Definition and meaning of superdelegate: A superdelegate is a delegate to the Democratic National Convention (DNC) who is not selected by primary or caucus voters, but rather by party officials and elected leaders. Superdelegates have the power to influence the outcome of the Democratic presidential nomination process by casting a vote for any candidate they choose, regardless of how their constituents voted. Superdelegates are unpledged delegates, meaning they are not obligated to support any candidate, and they can change their vote at any time. In order to reduce the power of superdelegates, many reform-minded organizations are advocating for a change in the system. For example, the DNC has proposed a plan that would limit the number of superdelegates and give them less power in the nomination process. This proposal would also require superdelegates to publicly declare which candidate they are supporting. This would ensure that the nomination process is more democratic and less influenced by party leaders.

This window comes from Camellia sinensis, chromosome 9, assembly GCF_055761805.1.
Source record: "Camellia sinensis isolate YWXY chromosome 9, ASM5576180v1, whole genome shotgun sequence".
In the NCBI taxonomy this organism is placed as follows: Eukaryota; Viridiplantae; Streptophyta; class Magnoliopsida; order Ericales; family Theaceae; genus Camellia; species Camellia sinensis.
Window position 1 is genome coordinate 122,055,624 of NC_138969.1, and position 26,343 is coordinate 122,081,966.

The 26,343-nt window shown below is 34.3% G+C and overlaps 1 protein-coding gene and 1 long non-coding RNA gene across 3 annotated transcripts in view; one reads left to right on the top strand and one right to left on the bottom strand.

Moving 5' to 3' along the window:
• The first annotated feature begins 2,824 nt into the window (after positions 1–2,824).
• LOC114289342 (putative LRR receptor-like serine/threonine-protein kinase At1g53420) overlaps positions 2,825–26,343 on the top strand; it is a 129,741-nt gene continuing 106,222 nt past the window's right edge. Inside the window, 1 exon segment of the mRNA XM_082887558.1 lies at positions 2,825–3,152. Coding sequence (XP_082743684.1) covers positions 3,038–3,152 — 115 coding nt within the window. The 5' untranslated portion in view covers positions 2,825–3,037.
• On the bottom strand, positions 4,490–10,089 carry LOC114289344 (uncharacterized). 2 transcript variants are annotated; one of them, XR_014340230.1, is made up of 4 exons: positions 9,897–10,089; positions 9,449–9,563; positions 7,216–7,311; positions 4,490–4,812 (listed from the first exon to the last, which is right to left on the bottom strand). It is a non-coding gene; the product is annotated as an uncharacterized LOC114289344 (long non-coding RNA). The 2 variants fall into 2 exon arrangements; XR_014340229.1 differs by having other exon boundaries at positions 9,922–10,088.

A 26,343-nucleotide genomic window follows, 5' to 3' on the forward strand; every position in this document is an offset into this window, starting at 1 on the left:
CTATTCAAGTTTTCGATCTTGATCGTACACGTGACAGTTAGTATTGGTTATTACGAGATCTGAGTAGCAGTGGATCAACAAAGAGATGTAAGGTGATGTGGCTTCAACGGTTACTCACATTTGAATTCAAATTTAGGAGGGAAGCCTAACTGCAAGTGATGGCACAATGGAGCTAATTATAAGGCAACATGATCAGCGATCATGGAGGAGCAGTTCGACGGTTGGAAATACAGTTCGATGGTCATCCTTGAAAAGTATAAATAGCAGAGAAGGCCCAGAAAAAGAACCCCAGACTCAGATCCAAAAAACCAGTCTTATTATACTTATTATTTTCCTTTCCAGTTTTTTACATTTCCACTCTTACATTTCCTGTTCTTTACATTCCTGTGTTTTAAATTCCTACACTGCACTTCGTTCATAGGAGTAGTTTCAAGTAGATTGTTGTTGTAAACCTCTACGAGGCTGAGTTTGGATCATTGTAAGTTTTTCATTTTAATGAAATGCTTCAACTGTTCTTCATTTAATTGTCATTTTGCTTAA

Superintendent of Public Instruction

Definition and meaning of Superintendent of Public Instruction: The Superintendent of Public Instruction is an elected official who is responsible for overseeing the education system in their state. This means ensuring that students are receiving proper instruction, developing educational curriculum, and managing the finances of the school system. Superintendents of Public Instruction are typically elected by the voters of their state and are responsible for selecting, evaluating, and ultimately overseeing the day-to-day operations of public schools. This position can be filled by any qualified individual, regardless of party affiliation, as a way of breaking the two-party system and allowing for more independent representatives in government. Superintendents of Public Instruction are also responsible for advocating for the educational needs of their constituents, including ensuring adequate funding and resources. These individuals play a vital role in reforming the educational system and ensuring that students are receiving quality instruction.


Definition and meaning of supermajority: A supermajority refers to a certain number of votes required to pass a bill or other legislative action in a government body. This number is usually higher than a simple majority, often two-thirds or three-fourths. Supermajority voting is commonly used in the United States Congress and in most state legislatures to ensure that a bill has wide support before it is passed. The use of supermajority voting can lead to gridlock, as it is difficult for a single party to achieve the necessary support.